The rest of the day was moderately uneventful. The group steered clear of the forest to avoid contact with the Toscav engineering battalion, but the sound of chopping could be easily heard echoing across the plain. It seemed to Philius that Chrysalism winced with each axe’s report.
Night fell sooner than Philius would’ve liked, and the group was forced to make camp. Fortunately, it was warm enough where the tents were not missed, but he found to his dismay that a bedroll had not been packed for him, so he had to make due with a sheet of canvas. On the other hand, Chrysalism was provided with the only tent in the camp, the general consensus being that it would be improper to have a lady sleep in the open without shelter.
The party had well retired to their bedrolls by the time Philius found what he deemed a comfortable enough spot to bed down. Wrapping himself in the canvas and resting his head against his saddle, he was on the verge of slumber when Chrysalism’s disembodied voice rang in his head.
“Philius, do you have a moment?”
Stifling both a sigh and a yawn, he rose and approached her tent, stopping just outside the flap. He made as if to knock, but realizing the futility of the motion, gently called out.
“You in there, Chrysalism?”
“Where else would I be?” Her thoughts rang back in his head. Lifting the flap, he entered the tent.
“Nice accommodations.” He commented perfunctorily, not waiting to be asked to be seated.
“Unnecessary, but appreciated.” She smiled. Or at least, Philius thought she did. She had removed most of her attire before bed, her head included. She was now simply garbed in little more than a light dressing robe. Fortunately, her telepathic voice seemed to carry enough of her mood where he could imagine her expressions, even if he couldn’t see them.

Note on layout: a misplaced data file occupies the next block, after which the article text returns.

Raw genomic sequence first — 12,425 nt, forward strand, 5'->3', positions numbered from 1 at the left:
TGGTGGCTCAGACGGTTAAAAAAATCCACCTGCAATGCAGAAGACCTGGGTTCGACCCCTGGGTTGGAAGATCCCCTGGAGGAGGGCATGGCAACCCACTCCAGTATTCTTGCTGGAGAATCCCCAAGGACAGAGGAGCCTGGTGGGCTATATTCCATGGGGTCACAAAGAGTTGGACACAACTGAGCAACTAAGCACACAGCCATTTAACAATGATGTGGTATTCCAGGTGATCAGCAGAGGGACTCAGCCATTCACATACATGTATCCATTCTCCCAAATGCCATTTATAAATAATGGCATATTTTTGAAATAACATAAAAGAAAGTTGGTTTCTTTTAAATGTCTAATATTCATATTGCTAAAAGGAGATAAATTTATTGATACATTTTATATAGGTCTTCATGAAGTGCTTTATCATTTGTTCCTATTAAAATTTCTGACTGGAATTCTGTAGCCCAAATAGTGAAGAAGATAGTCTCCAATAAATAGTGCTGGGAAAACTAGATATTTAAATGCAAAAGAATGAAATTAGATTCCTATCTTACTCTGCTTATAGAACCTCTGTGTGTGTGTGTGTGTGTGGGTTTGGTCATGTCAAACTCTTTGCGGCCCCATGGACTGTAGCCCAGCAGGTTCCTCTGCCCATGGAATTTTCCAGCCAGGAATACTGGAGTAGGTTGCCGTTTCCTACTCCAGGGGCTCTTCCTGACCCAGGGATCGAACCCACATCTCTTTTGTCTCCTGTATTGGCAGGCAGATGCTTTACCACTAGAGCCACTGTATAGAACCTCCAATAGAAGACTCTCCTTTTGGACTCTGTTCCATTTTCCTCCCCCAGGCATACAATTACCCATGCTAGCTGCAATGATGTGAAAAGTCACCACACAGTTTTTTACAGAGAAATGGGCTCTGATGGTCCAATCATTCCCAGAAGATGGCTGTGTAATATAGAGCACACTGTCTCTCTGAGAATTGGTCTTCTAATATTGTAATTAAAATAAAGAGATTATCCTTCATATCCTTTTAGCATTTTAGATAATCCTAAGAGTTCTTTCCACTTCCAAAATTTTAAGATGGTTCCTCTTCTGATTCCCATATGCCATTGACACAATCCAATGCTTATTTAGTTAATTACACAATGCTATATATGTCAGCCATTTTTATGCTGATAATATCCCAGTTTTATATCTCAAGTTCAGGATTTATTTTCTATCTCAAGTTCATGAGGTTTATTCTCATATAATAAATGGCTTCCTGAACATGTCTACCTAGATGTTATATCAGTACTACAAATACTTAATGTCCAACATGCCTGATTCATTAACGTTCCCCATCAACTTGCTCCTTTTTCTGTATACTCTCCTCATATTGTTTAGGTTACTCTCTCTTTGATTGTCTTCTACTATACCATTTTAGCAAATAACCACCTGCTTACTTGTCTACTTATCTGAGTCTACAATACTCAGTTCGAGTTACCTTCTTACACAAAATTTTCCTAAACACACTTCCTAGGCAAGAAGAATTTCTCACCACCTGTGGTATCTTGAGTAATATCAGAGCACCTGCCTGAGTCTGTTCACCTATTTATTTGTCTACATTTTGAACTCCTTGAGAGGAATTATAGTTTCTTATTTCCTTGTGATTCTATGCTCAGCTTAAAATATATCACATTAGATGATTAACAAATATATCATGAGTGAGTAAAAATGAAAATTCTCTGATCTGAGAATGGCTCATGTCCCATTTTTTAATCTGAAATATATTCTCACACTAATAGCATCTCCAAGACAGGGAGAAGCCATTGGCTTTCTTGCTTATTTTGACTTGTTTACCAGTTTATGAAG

“So what did you want to talk about?” He asked.
“I know you said you didn’t care about my past, but you were bold enough to share your own situation, so I felt it necessary to share mine.” She said simply.
“Oh.” He returned. He wasn’t sure what he had expected, but the mysterious Chrysalism bringing up her past was far from it. His eyes skimming over her, he noted that contrary to the earth-hued head she usually donned, her skin beneath all her coverings was a woody brown, textured less like skin and more like bark.
“Alright, I’m listening.” Philius nodded, giving her his full attention.
Chrysalism deliberately opened the front of her robes.
The youth reflexively averted his eyes.
“Woah, lady, I like you and all, but not in that way!” He sputtered. “I mean, you shouldn’t just…well…”
“Oh hush up.” Chrysalism scolded. “I’m a plant, as you’re well aware. I don’t have any of the mammary glands your females are so proud of.”
Philius chanced a peek. True to her word, where her bosom would have been were two deep pits, scarred over with a thick, blackened gash that split her bark-like skin from her right shoulder to just below her left armpit.
Philius was too taken aback by the strangeness of the situation to know what to comment on first. Finally, he settled on the simple question; “Who did that to you?”
“Some common ruffian.” She shrugged, not bothering to cover herself up again. “Whoever he was, he’s long since died of old age.”
“That’s rough.” Philius commented. “Still, it’s just a scar. I don’t really see the harm.”
“Naturally, you’re unaware of the biology of my race.” She agreed, resting a hand in one of her chest cavities. “These are my seed pods, where the children I could have sprouted would have germinated.”
“Oh hell.” Philius commented, realization dawning on him.
“Due to the longevity of my race, we have certain traditional restrictions on breeding.” Chrysalism explained. “When one of us is pollinated, we grow a pair of seeds, one male, one female. Thus, our race is always perpetuated, without growing or waning.” She traced the contour of the scar with one finger. “Every five decades or so, all the males in the area release pollen from their stamen, and all the willing females uncover their pistils.”